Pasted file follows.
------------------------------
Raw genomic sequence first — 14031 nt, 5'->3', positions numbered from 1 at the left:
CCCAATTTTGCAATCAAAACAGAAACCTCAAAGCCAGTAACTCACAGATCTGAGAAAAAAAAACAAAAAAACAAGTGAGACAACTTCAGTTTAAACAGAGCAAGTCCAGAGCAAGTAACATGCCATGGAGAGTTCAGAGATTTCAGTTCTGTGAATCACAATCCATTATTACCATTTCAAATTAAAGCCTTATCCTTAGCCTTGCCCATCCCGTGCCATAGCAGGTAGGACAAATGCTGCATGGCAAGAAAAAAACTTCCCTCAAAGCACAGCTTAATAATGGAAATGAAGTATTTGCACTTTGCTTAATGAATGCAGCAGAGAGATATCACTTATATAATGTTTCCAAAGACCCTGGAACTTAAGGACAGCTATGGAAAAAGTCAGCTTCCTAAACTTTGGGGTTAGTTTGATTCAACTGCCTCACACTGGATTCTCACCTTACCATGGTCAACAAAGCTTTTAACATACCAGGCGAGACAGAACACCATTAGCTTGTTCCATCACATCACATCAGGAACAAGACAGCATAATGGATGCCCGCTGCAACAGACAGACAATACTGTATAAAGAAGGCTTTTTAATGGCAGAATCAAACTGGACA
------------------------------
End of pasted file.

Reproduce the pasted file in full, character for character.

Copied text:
Raw genomic sequence first — 14031 nt, 5'->3', positions numbered from 1 at the left:
CCCAATTTTGCAATCAAAACAGAAACCTCAAAGCCAGTAACTCACAGATCTGAGAAAAAAAAACAAAAAAACAAGTGAGACAACTTCAGTTTAAACAGAGCAAGTCCAGAGCAAGTAACATGCCATGGAGAGTTCAGAGATTTCAGTTCTGTGAATCACAATCCATTATTACCATTTCAAATTAAAGCCTTATCCTTAGCCTTGCCCATCCCGTGCCATAGCAGGTAGGACAAATGCTGCATGGCAAGAAAAAAACTTCCCTCAAAGCACAGCTTAATAATGGAAATGAAGTATTTGCACTTTGCTTAATGAATGCAGCAGAGAGATATCACTTATATAATGTTTCCAAAGACCCTGGAACTTAAGGACAGCTATGGAAAAAGTCAGCTTCCTAAACTTTGGGGTTAGTTTGATTCAACTGCCTCACACTGGATTCTCACCTTACCATGGTCAACAAAGCTTTTAACATACCAGGCGAGACAGAACACCATTAGCTTGTTCCATCACATCACATCAGGAACAAGACAGCATAATGGATGCCCGCTGCAACAGACAGACAATACTGTATAAAGAAGGCTTTTTAATGGCAGAATCAAACTGGACA